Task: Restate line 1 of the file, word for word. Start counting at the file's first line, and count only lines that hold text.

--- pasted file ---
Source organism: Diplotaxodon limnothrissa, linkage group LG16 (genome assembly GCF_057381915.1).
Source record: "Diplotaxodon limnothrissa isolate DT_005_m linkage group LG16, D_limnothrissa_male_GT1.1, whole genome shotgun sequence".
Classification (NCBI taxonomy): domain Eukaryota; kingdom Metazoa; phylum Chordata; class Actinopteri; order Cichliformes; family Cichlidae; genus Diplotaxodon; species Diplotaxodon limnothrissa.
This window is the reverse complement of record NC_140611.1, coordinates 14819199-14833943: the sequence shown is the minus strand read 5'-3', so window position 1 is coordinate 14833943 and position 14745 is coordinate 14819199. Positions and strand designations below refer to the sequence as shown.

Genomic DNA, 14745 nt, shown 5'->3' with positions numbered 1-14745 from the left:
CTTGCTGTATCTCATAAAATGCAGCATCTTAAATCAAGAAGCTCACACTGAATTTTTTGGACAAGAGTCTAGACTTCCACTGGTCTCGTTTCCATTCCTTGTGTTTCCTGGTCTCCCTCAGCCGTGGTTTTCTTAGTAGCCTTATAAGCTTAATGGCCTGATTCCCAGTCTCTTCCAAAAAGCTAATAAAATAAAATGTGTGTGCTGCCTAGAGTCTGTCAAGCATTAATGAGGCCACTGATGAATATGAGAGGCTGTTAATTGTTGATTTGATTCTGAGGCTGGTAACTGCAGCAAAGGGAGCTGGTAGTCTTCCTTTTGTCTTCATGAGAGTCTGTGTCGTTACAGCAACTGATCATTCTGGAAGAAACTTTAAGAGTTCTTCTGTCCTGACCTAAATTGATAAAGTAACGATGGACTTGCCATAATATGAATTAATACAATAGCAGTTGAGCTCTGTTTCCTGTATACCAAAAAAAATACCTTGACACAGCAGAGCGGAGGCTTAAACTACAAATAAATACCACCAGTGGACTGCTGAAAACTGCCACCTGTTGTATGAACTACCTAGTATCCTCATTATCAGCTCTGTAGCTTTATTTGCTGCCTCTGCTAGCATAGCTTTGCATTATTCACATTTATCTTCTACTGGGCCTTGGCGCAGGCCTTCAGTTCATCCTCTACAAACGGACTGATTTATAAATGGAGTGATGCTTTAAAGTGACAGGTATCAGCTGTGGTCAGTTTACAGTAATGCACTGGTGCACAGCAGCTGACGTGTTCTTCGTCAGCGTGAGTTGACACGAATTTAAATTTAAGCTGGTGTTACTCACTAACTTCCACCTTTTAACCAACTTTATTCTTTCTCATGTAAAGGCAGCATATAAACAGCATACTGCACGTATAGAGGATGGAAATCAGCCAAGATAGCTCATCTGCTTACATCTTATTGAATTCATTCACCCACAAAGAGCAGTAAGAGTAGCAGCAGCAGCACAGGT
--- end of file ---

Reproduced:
Source organism: Diplotaxodon limnothrissa, linkage group LG16 (genome assembly GCF_057381915.1).